Hezbollah may use suicide ships in next war, former naval officer warns

Iran “is on the verge of reaching the Mediterranean, including the use of Syrian ports by the Iranian navy."

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January 28, 2018 18:24
3 minute read.
Iranian ship

An Iranian naval ship travels through the Suez Canal near Ismailia, some 120 km (75 miles) north of Cairo February 22, 2011.. (photo credit: REUTERS)

 
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The Israeli Navy should anticipate Hezbollah using suicide ships in the next war with the terrorist group, R.-Adm. Prof. Shaul Chorev told The Jerusalem Post.

“Hezbollah will not need to equip themselves with ships like Israel, but we must assume they will use asymmetric warfare to challenge Israeli technology like land-to-sea missiles or suicide ships like you see in Yemen,” Chorev, a former deputy chief of naval operations, said following a special geo-strategy conference organized by University of Haifa’s Research Center for Maritime Policy & Strategy and the Chaikin Chair for Geostrategy.

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Iran and Hezbollah advisers have been aiding Yemen’s Houthi rebels in their fight against the Saudi-led coalition. In January of last year, two Saudi sailors were killed when Houthi rebels rammed the side of a Saudi frigate off the coast of Yemen with a small boat before a suicide bomber detonated the vessel.

According to Chorev, while it is not in Hezbollah’s interest to start a war with the Jewish state, “when you look at their strategy, it is clear that they will target Israeli strategic assets.”

“The next war with Hezbollah could see a focus on the sea,” he warned.

Israel is highly dependent on the sea with more than 90% of Israel’s imports arriving via boat. But according to Chorev, there is a major lack of awareness about the maritime domain, both among government leaders and the public.

Senior naval officers have told the Post that Hezbollah is a “clear and major enemy” that continues to grow in terms of battlefield experience and their arsenal of advanced weaponry from Iran which has expanded its presence in the eastern Mediterranean due to the civil war in Syria.

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“Iran – which supports the Assad regime in Syria – participates in the war alongside Russia and has exploited the situation in order to upgrade its status in the region to almost that of a regional superpower,” Chorev wrote in the center’s 2017-2018 Maritime Strategic Assessment for Israel.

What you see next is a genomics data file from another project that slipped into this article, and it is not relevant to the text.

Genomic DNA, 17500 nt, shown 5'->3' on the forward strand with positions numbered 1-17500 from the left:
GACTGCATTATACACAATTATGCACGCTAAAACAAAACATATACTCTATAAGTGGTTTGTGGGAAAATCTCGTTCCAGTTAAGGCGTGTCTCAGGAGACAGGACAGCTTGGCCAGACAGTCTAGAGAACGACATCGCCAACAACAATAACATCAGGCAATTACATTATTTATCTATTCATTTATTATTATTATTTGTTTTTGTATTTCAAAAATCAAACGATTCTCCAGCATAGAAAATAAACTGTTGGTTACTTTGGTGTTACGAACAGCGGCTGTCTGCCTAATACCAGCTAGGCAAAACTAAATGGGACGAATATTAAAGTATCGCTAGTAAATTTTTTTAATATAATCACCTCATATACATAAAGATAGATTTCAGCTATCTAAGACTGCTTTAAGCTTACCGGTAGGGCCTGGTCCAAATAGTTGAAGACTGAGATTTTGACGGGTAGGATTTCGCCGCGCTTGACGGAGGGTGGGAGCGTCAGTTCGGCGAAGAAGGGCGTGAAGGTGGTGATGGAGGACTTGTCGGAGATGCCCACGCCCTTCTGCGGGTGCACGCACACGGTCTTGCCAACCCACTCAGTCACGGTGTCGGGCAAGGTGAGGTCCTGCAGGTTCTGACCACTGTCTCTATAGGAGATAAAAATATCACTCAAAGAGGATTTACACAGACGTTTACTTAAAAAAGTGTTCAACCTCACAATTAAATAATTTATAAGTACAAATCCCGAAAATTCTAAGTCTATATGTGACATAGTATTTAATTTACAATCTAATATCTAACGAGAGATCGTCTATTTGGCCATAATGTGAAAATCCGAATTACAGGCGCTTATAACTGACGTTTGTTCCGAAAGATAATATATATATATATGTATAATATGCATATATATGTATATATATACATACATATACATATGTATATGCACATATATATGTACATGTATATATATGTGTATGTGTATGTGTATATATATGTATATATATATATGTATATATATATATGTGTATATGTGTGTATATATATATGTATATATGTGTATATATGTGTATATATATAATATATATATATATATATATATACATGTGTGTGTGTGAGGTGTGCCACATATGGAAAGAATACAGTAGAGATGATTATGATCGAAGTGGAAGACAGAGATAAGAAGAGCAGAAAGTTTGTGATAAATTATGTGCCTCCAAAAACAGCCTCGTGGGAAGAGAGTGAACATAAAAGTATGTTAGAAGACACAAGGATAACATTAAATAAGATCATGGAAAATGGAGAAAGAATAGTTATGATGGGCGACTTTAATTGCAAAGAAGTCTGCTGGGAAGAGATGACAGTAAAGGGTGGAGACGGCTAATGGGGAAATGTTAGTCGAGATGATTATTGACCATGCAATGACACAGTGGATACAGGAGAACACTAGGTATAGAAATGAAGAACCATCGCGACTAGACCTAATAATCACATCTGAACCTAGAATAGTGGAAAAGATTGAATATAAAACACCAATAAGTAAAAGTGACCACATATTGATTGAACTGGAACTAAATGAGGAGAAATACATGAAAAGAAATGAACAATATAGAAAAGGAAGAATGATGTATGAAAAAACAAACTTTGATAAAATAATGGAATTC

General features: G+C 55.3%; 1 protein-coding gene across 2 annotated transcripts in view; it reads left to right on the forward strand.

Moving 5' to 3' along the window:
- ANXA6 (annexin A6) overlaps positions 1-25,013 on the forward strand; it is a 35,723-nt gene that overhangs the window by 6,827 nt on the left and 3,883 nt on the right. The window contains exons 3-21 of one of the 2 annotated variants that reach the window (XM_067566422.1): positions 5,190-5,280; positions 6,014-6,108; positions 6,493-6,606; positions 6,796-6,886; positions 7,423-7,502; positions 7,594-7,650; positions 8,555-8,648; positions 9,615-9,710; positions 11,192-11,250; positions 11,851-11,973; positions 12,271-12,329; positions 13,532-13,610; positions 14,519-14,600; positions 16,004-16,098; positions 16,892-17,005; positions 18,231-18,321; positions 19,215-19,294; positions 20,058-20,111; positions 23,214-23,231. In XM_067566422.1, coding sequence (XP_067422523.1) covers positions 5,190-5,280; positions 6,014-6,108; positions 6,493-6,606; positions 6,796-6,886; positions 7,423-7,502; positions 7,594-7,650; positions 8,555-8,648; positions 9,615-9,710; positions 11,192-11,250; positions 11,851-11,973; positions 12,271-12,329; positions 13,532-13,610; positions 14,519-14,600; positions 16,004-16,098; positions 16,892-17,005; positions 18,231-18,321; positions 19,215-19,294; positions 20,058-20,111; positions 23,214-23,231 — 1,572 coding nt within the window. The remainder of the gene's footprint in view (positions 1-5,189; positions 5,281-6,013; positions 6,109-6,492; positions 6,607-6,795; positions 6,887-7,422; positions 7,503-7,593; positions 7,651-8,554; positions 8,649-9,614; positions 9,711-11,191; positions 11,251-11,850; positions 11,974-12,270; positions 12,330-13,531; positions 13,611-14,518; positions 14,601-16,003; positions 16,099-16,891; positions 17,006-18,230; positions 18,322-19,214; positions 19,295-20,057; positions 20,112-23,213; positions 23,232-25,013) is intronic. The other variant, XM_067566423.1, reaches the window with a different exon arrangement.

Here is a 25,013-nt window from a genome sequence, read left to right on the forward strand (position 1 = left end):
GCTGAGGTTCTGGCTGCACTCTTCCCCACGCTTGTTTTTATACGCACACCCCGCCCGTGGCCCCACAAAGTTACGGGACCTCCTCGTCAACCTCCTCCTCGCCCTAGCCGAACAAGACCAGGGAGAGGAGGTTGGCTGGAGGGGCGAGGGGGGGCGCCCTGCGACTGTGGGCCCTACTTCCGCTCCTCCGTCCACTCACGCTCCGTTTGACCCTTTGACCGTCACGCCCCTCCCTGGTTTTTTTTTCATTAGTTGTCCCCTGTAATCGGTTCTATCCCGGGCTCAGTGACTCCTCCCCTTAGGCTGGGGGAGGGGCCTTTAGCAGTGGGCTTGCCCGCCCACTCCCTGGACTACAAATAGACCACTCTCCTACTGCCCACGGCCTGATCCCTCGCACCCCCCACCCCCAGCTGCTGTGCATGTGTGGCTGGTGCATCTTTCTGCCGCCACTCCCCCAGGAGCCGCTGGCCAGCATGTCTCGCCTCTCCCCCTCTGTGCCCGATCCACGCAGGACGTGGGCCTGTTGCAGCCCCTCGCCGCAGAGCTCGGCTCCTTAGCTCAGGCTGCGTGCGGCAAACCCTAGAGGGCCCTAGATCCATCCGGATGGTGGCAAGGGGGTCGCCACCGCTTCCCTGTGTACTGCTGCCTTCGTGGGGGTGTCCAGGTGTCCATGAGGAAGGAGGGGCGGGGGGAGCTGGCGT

Iran “is on the verge of reaching the Mediterranean, including the use of Syrian ports by the Iranian navy,” he added.

“Iranian ports in the eastern Mediterranean are a real risk for Israel,” Chorev said, stressing that the US and Russia must be persuaded to stop the Iranian Navy from gaining a foothold in Syria.

With fighting raging in neighboring Syria and because of the continued decline of the US involvement in the eastern Mediterranean, the Russian Navy has increased its presence in the area over the past few years.

“The Russians have come into the Middle East taking over from the Americans who have neglected the eastern Mediterranean,” Chorev said, adding that the Russians may limit the operational activity of Israel’s navy.

Similar to the deconfliction mechanism in place between Moscow and Jerusalem over the skies of Syria, Israeli officials have stated that while the navy does not plan to expand any sort of cooperation with the Russian Navy, there is clear communication between the two for preventative safety reasons.

The Israeli Navy is relatively small compared to other IDF corps, but it has a significant amount of territory to protect since the expansion of the country’s exclusive economic zone (EEZ) from 40 miles (65 km.) to 150 miles (240 km.) four years ago.

The navy is also tasked with securing the natural gas drilling rigs that are in Israel’s EEZ, clear targets for enemies on Israel’s northern border. The IDF believes that Hezbollah has long-range missiles that can hit the rigs, which supply a large amount of the electricity used in Israel.

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